Sunday, July 24, 2016

THE DOG STARS is beautifully written. Maybe too beautifully. It's a Very Writerly novel.



THE DOG STARS
PETER HELLER

Alfred A. Knopf
$24.95 hardcover, available now

Rating: 3.5* of five

THIS COPY RECEIVED FROM NOT THE NEW YORK TIMES BOOK REVIEW as a giveaway...thanks y'all!

The Publisher Says: A riveting, powerful novel about a pilot living in a world filled with loss—and what he is willing to risk to rediscover, against all odds, connection, love, and grace.

Hig survived the flu that killed everyone he knows. His wife is gone, his friends are dead, he lives in the hangar of a small abandoned airport with his dog, his only neighbor a gun-toting misanthrope. In his 1956 Cessna, Hig flies the perimeter of the airfield or sneaks off to the mountains to fish and to pretend that things are the way they used to be. But when a random transmission somehow beams through his radio, the voice ignites a hope deep inside him that a better life—something like his old life—exists beyond the airport. Risking everything, he flies past his point of no return—not enough fuel to get him home—following the trail of the static-broken voice on the radio. But what he encounters and what he must face—in the people he meets, and in himself—is both better and worse than anything he could have hoped for.

Narrated by a man who is part warrior and part dreamer, a hunter with a great shot and a heart that refuses to harden, The Dog Stars is both savagely funny and achingly sad, a breathtaking story about what it means to be human.

My Review: I've tried and I've tried to think of a nice way to say that I don't like Iowa Writer's Workshop stuff because it's always Very Writerly. I was, as you see, unsuccessful. It's always full of good lines, it's always got charming or beautiful or moving imagery and characters with flaws and sometimes even dialogue with some zest.

But it's always Very Writerly. Thick and heavy and nutritious like spelt or brown rice. Sulphur molasses in gluten-free muffins. Serious and Good For You.

I hate that. Sorry, Mr. Heller, but that's you all over.

I like dystopias and post-apocalyptic stories, since I am the least chirpily optimistic person walking on Planet Earth. I want them to make sense, however, and not be rehashes of zombie munch-fests. This one makes sense. The pandemic that collapses the population? Totally buy that. The evil/vile behavior of the humans afterwards? Totally buy that. (Actually, from what I see, we haven't waited for an apocalypse to behave like scum to each other. But I digress.) The source of the dog Jasper's jerky treats? Brilliant, and also very frugal.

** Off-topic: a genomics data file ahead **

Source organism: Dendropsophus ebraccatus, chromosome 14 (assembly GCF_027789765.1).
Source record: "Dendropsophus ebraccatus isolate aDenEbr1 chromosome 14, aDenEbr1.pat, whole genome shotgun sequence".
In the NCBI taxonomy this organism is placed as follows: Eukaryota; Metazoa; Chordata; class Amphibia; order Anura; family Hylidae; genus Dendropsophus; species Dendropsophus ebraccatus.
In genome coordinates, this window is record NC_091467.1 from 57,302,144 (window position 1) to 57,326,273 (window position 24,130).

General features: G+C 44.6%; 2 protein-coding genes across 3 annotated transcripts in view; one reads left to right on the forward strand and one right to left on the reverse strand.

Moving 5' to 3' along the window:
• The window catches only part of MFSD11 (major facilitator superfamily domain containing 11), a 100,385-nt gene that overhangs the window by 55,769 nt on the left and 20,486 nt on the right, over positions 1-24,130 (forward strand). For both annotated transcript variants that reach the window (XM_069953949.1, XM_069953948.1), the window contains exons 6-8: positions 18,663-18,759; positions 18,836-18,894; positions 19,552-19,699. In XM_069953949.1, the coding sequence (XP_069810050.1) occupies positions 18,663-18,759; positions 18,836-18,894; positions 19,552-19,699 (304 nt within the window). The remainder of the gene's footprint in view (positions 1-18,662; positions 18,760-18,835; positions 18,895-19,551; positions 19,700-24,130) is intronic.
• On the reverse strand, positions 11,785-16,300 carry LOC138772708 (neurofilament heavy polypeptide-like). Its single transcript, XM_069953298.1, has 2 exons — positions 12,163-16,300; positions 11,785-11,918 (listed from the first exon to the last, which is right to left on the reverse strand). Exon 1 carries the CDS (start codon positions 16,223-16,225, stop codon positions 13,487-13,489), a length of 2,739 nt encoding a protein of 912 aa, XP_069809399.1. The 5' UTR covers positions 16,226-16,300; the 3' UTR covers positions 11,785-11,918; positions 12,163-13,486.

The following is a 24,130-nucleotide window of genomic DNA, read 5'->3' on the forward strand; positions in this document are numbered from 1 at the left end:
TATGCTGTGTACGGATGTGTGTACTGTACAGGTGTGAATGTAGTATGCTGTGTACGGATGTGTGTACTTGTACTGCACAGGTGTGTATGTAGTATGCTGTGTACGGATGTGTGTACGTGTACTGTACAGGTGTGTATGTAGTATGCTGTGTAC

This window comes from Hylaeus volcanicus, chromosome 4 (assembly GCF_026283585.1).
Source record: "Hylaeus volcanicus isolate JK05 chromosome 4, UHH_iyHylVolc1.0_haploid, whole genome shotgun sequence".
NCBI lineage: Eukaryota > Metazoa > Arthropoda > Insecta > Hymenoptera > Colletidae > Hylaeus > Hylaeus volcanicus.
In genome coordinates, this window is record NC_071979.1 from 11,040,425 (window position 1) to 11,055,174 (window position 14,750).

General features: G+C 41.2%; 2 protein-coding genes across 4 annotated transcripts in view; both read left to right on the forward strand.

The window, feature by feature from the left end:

I like the story, too, up to the point where Hig, our pilot main character, flies off and Finds Himself. I know, I know, all characters must go through stuff and change as a result of it to make a novel really interesting. But the fact that Hig goes off'n gits him a woman is a little over the top. It's artificial feeling, like something inside Heller (or an editor outside Heller) said "there's no hope! give the poor bastard hope!"

It was, in my humble opinion, a wrong turn. The story up to then was an interesting, stream-of-consciousness exploration of an average joe who, inexplicably, survived the Apocalypse and kept on moving, breathing, numb from loss and scared, but real. And then, suddenly, he gets A Message and has to move move move to find the source! And he finds him a gal! Who knows, maybe that little impotence problem will clear up, they'll have a family....

That's not the same book I started reading, and I don't much like that book.

But in good conscience, I can't tell you it's a bad book. It's a pretty good book that could've been a really, really good book. It takes the subverbal vocalizations of its main character and puts them front-and-center, makes the style the point, makes the point the pleasure of reading. I just have this one little problem with the whole enterprise: It feels to me like it's been overthought, overwrought, and overworked. All down to that workshoppy aesthetic, and that happyendingitis that comes from thinking about the audience and not the story.

Well, so. Three and a half stars for the good, good phrases Mr. Heller has made and the promise of that first half. It will do.

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